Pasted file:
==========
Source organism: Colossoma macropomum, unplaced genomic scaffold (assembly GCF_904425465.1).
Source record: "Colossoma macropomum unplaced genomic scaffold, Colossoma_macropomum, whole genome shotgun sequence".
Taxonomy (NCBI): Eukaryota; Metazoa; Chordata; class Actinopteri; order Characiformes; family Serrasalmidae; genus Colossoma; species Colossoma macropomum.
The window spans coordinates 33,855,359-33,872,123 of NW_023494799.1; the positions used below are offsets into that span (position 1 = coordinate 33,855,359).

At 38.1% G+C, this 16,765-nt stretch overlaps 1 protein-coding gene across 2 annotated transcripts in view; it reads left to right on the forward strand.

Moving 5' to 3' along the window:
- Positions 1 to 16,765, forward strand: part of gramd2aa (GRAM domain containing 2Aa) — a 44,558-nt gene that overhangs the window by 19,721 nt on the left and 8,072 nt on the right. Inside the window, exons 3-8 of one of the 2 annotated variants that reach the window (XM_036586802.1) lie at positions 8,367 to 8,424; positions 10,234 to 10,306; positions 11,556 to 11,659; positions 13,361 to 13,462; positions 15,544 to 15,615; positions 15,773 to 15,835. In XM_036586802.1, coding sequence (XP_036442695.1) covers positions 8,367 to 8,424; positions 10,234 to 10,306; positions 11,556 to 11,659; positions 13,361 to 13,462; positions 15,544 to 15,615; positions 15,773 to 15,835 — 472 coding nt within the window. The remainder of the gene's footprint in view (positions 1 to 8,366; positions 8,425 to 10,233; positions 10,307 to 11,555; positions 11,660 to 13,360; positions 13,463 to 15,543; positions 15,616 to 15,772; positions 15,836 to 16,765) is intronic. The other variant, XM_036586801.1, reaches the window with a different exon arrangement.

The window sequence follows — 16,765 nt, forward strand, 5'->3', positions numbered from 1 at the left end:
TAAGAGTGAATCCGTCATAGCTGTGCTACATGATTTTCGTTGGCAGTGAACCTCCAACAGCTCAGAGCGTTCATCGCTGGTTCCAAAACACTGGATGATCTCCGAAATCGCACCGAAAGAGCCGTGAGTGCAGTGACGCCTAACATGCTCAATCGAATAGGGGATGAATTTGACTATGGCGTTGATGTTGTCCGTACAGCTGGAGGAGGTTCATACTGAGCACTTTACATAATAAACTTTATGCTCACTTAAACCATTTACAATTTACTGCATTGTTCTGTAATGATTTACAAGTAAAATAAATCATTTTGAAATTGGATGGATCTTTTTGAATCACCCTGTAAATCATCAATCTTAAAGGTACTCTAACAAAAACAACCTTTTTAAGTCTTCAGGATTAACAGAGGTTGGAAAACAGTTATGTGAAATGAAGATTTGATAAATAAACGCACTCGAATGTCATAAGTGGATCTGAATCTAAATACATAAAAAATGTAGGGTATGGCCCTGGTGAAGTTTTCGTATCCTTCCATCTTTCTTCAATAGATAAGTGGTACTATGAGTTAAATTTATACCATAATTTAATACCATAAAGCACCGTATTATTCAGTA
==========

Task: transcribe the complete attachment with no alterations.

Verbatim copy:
Source organism: Colossoma macropomum, unplaced genomic scaffold (assembly GCF_904425465.1).
Source record: "Colossoma macropomum unplaced genomic scaffold, Colossoma_macropomum, whole genome shotgun sequence".
Taxonomy (NCBI): Eukaryota; Metazoa; Chordata; class Actinopteri; order Characiformes; family Serrasalmidae; genus Colossoma; species Colossoma macropomum.
The window spans coordinates 33,855,359-33,872,123 of NW_023494799.1; the positions used below are offsets into that span (position 1 = coordinate 33,855,359).

At 38.1% G+C, this 16,765-nt stretch overlaps 1 protein-coding gene across 2 annotated transcripts in view; it reads left to right on the forward strand.

Moving 5' to 3' along the window:
- Positions 1 to 16,765, forward strand: part of gramd2aa (GRAM domain containing 2Aa) — a 44,558-nt gene that overhangs the window by 19,721 nt on the left and 8,072 nt on the right. Inside the window, exons 3-8 of one of the 2 annotated variants that reach the window (XM_036586802.1) lie at positions 8,367 to 8,424; positions 10,234 to 10,306; positions 11,556 to 11,659; positions 13,361 to 13,462; positions 15,544 to 15,615; positions 15,773 to 15,835. In XM_036586802.1, coding sequence (XP_036442695.1) covers positions 8,367 to 8,424; positions 10,234 to 10,306; positions 11,556 to 11,659; positions 13,361 to 13,462; positions 15,544 to 15,615; positions 15,773 to 15,835 — 472 coding nt within the window. The remainder of the gene's footprint in view (positions 1 to 8,366; positions 8,425 to 10,233; positions 10,307 to 11,555; positions 11,660 to 13,360; positions 13,463 to 15,543; positions 15,616 to 15,772; positions 15,836 to 16,765) is intronic. The other variant, XM_036586801.1, reaches the window with a different exon arrangement.

The window sequence follows — 16,765 nt, forward strand, 5'->3', positions numbered from 1 at the left end:
TAAGAGTGAATCCGTCATAGCTGTGCTACATGATTTTCGTTGGCAGTGAACCTCCAACAGCTCAGAGCGTTCATCGCTGGTTCCAAAACACTGGATGATCTCCGAAATCGCACCGAAAGAGCCGTGAGTGCAGTGACGCCTAACATGCTCAATCGAATAGGGGATGAATTTGACTATGGCGTTGATGTTGTCCGTACAGCTGGAGGAGGTTCATACTGAGCACTTTACATAATAAACTTTATGCTCACTTAAACCATTTACAATTTACTGCATTGTTCTGTAATGATTTACAAGTAAAATAAATCATTTTGAAATTGGATGGATCTTTTTGAATCACCCTGTAAATCATCAATCTTAAAGGTACTCTAACAAAAACAACCTTTTTAAGTCTTCAGGATTAACAGAGGTTGGAAAACAGTTATGTGAAATGAAGATTTGATAAATAAACGCACTCGAATGTCATAAGTGGATCTGAATCTAAATACATAAAAAATGTAGGGTATGGCCCTGGTGAAGTTTTCGTATCCTTCCATCTTTCTTCAATAGATAAGTGGTACTATGAGTTAAATTTATACCATAATTTAATACCATAAAGCACCGTATTATTCAGTA